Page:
Thousands of Canadians are marking 420 — the 20th day of the 4th month of the year, which pot activists have designated as a day to celebrate marijuana — by lighting up in public at events across the country.
But away from the haze, Bay Street celebrated its own version of 420 by scrutinizing investments with an eye to making money legally from weed.
At the Toronto Stock Exchange, employees of Horizons ETF Management rang the opening bell to commemorate the day — and to promote the company's marijuana-themed exchange traded fund, launched earlier in April.
In a ritzy ballroom at the nearby Royal York Hotel, hundreds of investment bankers and private investors heard presentations from the executives of some of Canada's biggest legal marijuana firms.
Many of the attendees were stoked about pot's profit-making potential.
"How often do you have a chance to create an industry around something that already has demand?" said Steve Ottaway, managing director of investment banking with GMP Securities, which hosted the conference.
"It's extraordinarily rare to have that. And how rare is it for Canada to be sitting in a lead position with all these companies, which are rapidly evolving and growing in the space? That's pretty much unheard of."
Window of opportunity
The Canadian financial industry is getting a head start on investing in marijuana while its U.S. counterparts remain largely stuck on the sidelines, Ottaway said, because of prohibitive U.S. federal drug laws.
"We're in a situation where the 800-pound gorilla is still tied down," he said.
It's not just big investment banks that are paying attention. Private Canadian investors are also making bets on marijuana.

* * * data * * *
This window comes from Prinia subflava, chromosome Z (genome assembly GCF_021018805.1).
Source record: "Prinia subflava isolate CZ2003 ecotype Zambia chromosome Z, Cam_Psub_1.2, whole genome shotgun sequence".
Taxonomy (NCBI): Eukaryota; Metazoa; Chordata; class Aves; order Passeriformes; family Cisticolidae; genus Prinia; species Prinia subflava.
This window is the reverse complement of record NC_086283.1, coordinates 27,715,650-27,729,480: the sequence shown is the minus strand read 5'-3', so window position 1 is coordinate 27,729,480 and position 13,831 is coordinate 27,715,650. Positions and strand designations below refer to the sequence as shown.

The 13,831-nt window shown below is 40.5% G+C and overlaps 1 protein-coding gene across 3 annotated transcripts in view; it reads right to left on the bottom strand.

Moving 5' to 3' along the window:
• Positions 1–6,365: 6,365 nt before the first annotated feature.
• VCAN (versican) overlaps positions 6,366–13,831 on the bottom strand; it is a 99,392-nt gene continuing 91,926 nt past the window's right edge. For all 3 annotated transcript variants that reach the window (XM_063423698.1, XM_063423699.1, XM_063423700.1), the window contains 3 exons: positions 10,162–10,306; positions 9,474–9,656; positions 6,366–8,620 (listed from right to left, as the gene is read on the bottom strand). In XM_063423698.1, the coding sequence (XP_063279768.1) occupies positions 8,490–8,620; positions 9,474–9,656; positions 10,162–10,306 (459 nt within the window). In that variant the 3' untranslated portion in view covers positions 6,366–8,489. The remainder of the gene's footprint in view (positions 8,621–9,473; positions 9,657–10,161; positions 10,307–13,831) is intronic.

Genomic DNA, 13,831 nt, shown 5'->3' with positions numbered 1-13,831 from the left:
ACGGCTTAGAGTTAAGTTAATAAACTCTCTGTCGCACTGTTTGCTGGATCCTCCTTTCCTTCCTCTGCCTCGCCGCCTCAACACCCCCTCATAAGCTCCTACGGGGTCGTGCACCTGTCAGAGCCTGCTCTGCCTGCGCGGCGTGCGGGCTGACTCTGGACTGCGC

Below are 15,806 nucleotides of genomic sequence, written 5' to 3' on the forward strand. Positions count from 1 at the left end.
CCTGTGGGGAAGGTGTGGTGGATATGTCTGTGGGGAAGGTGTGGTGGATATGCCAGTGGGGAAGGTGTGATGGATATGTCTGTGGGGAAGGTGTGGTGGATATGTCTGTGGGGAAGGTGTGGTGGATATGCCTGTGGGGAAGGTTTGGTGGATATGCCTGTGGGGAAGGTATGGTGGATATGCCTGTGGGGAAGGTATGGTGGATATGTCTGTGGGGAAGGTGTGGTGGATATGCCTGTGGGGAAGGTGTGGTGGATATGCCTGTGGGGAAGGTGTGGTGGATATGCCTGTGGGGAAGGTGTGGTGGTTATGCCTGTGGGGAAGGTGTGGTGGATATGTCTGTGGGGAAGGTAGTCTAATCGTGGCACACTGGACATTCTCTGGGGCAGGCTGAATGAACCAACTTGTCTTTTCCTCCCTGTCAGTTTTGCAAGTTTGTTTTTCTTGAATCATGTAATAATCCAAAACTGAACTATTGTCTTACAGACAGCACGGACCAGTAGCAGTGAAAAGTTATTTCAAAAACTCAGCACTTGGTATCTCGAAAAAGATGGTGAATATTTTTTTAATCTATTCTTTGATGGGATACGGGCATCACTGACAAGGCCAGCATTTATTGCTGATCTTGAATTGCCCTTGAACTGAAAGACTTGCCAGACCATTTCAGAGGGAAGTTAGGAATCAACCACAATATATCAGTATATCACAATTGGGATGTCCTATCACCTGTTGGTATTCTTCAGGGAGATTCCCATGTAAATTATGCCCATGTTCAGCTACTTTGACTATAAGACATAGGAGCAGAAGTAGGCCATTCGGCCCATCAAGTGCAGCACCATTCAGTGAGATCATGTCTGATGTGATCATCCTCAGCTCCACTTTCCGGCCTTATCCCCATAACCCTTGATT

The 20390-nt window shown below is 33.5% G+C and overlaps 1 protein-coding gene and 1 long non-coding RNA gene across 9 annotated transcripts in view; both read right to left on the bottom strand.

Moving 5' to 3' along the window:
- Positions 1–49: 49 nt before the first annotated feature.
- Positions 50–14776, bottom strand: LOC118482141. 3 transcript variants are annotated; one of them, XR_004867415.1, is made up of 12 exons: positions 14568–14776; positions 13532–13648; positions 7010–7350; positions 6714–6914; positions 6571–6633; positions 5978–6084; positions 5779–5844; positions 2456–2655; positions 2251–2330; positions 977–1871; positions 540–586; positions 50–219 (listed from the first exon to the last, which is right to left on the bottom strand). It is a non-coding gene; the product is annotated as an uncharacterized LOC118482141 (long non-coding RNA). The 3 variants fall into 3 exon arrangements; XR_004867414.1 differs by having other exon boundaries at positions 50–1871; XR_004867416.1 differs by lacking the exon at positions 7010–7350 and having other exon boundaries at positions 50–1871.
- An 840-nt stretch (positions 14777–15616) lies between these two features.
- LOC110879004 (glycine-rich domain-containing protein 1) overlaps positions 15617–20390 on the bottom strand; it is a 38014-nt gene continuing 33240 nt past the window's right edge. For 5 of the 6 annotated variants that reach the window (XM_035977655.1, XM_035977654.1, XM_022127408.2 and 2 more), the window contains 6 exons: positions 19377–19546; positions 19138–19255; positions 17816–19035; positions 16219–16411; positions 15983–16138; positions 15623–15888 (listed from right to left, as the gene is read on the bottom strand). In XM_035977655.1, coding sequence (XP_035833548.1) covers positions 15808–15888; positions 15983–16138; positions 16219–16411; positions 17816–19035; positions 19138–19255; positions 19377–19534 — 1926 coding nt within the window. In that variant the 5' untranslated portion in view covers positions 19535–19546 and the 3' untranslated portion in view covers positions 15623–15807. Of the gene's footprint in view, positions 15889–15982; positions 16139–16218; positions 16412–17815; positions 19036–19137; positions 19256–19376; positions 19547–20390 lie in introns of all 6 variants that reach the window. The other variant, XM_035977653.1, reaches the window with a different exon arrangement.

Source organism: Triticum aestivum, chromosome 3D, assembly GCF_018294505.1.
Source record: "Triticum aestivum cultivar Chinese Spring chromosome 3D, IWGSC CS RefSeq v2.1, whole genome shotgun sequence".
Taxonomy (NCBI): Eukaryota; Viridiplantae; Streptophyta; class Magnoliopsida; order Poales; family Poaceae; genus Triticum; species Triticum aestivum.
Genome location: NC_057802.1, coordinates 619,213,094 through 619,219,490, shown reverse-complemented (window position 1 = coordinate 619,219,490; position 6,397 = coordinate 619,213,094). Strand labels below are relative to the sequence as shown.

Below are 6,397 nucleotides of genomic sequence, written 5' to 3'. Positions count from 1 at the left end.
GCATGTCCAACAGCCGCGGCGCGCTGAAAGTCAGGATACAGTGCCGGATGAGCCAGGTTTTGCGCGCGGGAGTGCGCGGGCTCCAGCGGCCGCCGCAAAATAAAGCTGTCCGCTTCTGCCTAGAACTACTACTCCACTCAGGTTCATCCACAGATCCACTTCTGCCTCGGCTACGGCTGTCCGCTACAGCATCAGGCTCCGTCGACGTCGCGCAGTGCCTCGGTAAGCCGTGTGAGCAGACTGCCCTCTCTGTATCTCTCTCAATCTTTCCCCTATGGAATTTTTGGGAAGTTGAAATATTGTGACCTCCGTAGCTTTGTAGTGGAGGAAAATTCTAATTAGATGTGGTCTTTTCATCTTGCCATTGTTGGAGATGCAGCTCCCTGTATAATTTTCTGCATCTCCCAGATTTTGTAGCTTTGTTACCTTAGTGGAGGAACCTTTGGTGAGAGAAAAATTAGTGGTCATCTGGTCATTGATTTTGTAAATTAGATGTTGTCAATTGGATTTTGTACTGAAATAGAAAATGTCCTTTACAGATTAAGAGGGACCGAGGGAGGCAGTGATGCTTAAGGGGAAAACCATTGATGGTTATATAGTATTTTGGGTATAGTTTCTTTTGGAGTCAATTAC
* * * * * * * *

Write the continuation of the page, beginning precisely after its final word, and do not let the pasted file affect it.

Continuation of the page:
Brett Wilson, chairman of Prairie Merchant Corporation and former star of CBC's Dragons' Den, said he started paying attention to the marijuana sector last July.
"It was just one of those moments when a light went off, and I said, 'You know what? This has now become inevitable,'" said Wilson.
Wilson agreed with Ottaway's statement that investing in marijuana companies was an unusual opportunity.
"The last time was called Prohibition," he quipped.
Still, Wilson expects that only some of his marijuana investments will play out in his favour.
"I'm going to be wrong. Some of them are going to zero; some of them are going to triple," he said.
"It's no different than Dragon's Den. I did 60 deals on air; I closed 30 of them. Two of them will pay for all 30."
Canadian marijuana company executives presenting at the conference were focused on creating an atmosphere of trust with potential investors, said Mike Gorenstein, president and CEO of Cronos Group. Cronos owns two Health Canada-licensed producers outright and has interests in others.
"I think what people assume when they hear about a conference like this, is there's going to be a bunch of guys wearing Birkenstocks … This is actually a real, legitimate industry," said Gorenstein.
"There are institutional people, there are good stewards of capital, there's not these crazy risks associated with it that people might otherwise think."
Overcoming the stigma
On Bay Street, the stigma surrounding marijuana is changing quickly.
"I've never used drugs my whole life, I'm a healthy guy — and now I'm a user of marijuana," said Eric Paul, CEO of Health Canada-licensed marijuana producer CannTrust. His company plans to go public later this year, and Paul expects "very high" demand from investors.
Paul, a pharmacist and former president of now-defunct Canadian retailer Zellers, said he had a legal prescription for medical marijuana and was using it for anti-inflammatory purposes. For Paul, 420 this year has nothing to do with partying — his company was making a presentation to investors later in the day.
"We're here to present our story and our vision for the future and how we can play in both the pharmaceutical market and the new recreational market," said Paul.
A different kind of 420
John Fowler is president and CEO of marijuana company Supreme Pharmaceuticals but said he was a cannabis activist earlier in life. For Fowler, this 420 looked a little different than years past.
"Obviously, it's different having an investor crowd instead of maybe a group of students or more of a political crowd, but to me, it's a day where everyone thinks about cannabis," said Fowler.
"So, whether you're out here talking about your company or you're out trying to promote reform … this is a great day where people are thinking about it."